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Can we get real about opioid abuse?

February 12, 2018

Let’s say you are fat. Should legislators make laws and lawyers file suit against the farmers for providing the products that make you that way?

If you use the same logic that is driving the “war on opioids” the answer is a resounding yes.

Musings is no fan of big pharma and the biotech companies with their drugs that cost thousands and even millions of dollars per year per patient, nor of the physicians who may have taken kickbacks to promote them.

But believing that the opioid abuse problem can be solved by suing the companies that legally develop and wholesale them is just a feel-good fantasy compounded by greed.

Another fantasy is that by making safe spaces for addicts to shoot up you will somehow make them safer from drug abuse is also BS, unless of course you scoop up the attendees and put them in a mandatory treatment facility.

Pragmatists argue a different line of attack…law enforcement.

Every article eventually makes the point that the opioids are invariably a stepping stone to cheaper and unregulated illegal street drugs like heroin.

That would indicate that the problem is not the legal medication, but the illegal use of it.

Forcing a manufacturer to stop marketing the opioids does not solve the problem, it just forces it further into the criminal underworld.

Legal vs. illegal drug use.

Take Fentanyl, for example. The drug, a synthetic morphine, is effective for many patients suffering from a terminal disease like bone cancer or other intense pain, and was originally marketed in low dose patches and pills for that use.

It has become a deadly street drug, but the supply isn’t coming from Big Pharma. Its chemical components have been reverse engineered, sometimes by U.S. college graduates from foreign counties, and then hijacked by criminals.

Even USA Today acknowledges that what’s on the streets today is being manufactured illegally overseas, mostly in China, and then smuggled across the Mexican and Canadian borders for distribution by sophisticated cartel networks and even by small-time pushers who redistribute their supply through the mail.

How is suing Purdue Pharma until they quit marketing Oxycontin or go out of business going to control that?

If there was a large and profitable enough market for it, criminal enterprises could reverse engineer ANY medication, even aspirin, and take it to the streets. In fact many of the antibiotics and herbal remedies purchased online are also counterfeited, because there’s good money in it.

Can you see a pattern here?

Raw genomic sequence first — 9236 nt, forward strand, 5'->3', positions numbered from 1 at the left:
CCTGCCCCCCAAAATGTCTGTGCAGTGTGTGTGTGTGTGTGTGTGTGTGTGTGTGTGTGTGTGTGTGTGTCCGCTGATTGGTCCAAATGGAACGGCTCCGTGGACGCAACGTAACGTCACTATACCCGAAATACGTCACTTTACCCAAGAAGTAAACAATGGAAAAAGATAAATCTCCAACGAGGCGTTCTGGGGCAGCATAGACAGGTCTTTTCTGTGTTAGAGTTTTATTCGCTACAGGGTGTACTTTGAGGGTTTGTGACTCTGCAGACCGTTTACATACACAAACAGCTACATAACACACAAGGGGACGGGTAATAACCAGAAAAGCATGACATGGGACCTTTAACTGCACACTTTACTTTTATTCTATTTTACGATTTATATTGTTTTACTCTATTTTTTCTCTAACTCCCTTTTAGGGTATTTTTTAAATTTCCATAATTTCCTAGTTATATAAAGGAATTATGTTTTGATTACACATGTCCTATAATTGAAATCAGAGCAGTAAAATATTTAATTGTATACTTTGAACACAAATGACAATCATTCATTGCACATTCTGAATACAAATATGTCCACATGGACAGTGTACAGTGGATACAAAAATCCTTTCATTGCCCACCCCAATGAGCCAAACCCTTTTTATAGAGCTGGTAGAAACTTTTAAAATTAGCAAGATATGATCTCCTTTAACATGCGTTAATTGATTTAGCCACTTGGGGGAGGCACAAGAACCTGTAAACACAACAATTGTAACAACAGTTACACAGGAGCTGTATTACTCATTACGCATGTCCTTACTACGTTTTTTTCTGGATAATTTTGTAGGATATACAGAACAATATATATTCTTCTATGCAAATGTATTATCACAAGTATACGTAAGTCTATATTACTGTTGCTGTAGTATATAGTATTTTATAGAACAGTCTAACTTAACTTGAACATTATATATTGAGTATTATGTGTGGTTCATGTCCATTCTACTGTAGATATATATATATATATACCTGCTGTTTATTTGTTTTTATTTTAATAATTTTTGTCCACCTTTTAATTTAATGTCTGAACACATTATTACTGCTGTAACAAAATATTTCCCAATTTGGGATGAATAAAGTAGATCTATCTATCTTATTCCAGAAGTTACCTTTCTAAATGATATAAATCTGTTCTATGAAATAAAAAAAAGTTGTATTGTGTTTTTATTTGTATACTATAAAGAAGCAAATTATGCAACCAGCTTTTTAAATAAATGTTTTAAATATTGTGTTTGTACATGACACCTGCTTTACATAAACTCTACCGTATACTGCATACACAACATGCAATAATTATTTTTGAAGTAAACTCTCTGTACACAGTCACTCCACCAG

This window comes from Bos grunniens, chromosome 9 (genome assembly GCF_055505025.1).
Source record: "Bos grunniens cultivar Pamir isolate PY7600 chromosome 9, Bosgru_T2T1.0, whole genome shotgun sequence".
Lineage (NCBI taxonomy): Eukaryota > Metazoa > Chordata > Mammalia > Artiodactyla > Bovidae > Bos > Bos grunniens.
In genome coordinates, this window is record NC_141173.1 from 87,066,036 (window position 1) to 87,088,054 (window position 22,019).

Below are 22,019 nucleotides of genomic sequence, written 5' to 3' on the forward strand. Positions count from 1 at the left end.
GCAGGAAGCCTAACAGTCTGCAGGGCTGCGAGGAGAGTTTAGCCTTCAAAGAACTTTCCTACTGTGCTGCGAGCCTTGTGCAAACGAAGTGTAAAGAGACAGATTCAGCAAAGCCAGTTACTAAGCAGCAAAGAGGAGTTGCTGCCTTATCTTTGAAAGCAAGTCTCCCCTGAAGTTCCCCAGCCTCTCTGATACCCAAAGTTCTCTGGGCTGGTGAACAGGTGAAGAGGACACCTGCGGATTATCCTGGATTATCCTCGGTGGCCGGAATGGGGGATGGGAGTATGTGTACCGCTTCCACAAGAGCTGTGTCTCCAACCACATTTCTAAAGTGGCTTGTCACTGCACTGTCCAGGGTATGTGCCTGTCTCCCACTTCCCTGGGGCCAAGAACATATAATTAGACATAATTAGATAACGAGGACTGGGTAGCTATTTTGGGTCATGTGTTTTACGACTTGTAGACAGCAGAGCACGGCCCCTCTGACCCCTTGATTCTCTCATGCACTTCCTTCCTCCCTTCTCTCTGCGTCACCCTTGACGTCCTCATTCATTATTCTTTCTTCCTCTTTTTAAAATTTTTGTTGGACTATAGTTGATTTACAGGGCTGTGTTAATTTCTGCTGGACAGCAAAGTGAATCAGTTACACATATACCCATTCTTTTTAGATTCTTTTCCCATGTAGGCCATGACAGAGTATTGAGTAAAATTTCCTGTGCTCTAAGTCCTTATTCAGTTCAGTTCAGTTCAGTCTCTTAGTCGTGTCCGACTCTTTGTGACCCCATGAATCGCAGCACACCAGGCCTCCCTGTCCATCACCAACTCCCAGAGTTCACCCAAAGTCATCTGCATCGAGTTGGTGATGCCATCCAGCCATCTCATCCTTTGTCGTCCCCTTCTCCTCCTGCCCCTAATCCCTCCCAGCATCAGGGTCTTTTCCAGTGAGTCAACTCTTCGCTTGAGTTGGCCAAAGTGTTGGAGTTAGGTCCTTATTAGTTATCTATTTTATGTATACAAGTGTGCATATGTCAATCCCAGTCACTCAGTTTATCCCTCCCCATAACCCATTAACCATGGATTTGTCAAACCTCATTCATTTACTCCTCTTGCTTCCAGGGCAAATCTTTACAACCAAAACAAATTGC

Businesses are sued because they have cash and assets that are relatively easy (and profitable) to confiscate.

Criminal enterprises take expensive (and unpopular) law enforcement and border control efforts to close down. Any cash recovered goes back into interdiction efforts or into the treasuries of the states and Federal government, not into the pockets of lawyers and claimants.

That calls into question the purity of the motives behind the war on opioids.

The complicated world of cause and effect.

If a company can be proven to have broken a law, then fine, prosecute them.

But believing that taking Big Pharma down is going to end addiction, or that providing clean needles to keep addicts from contracting HIV or viral hepatitis will remove the underlying market demand for addictive drugs makes about as much sense as protecting criminal aliens from deportation or commuting or pardoning 209 sentences of drug offenders on one just day in 2016. Many of those “nonviolent offenses” were for intent to distribute and also included unlawful possession of a firearm.

It is quite likely that Oxycontin-based drugs (like Oxycodone or Percocet for instance) will eventually be banned, as was propoxyphene, once marketed as Darvon or Darvocet but banned in 2010 for causing heart-related side effects rather than because it was addictive (which it was.)

Oxycontin, fentanyl and other narcotic substitutes are prescribed legally for pain control. The problem arises when physical dependency occurs but the pain remains.

Even OTC anti-inflammatory  (NSAIDS) medications like acetaminophen and ibuprofen require continuous use for managing chronic pain, like that experienced from slow-to-heal injuries or chronic conditions like arthritis or degenerative disc disease. Although neither NSAID is considered to be physically addictive as are opiates, both have health risks, namely that prolonged use can quite literally destroy your liver, among other things.

That doesn’t make their manufacturers criminals.

It would be better to focus on the illegal parts of opioid abuse (which is just a trendy name for drug addiction) instead of the medications themselves.

Or maybe we could just pass a law making it illegal to feel pain, or even come up with a different type of pain control or treatment for the underlying medical condition. Surely we can do that, right?

Or we could come up with another strategy that focuses on the wrong targets.

Can’t you just hear this exchange now?

Patient: “Doctor, my back hurts so bad I can’t work. What should I do?”

Doctor:  “Take this club home and hit yourself hard in the head each morning. You still won’t be able to work, but you won’t feel the pain.”

Ah, logic.


From → op-ed

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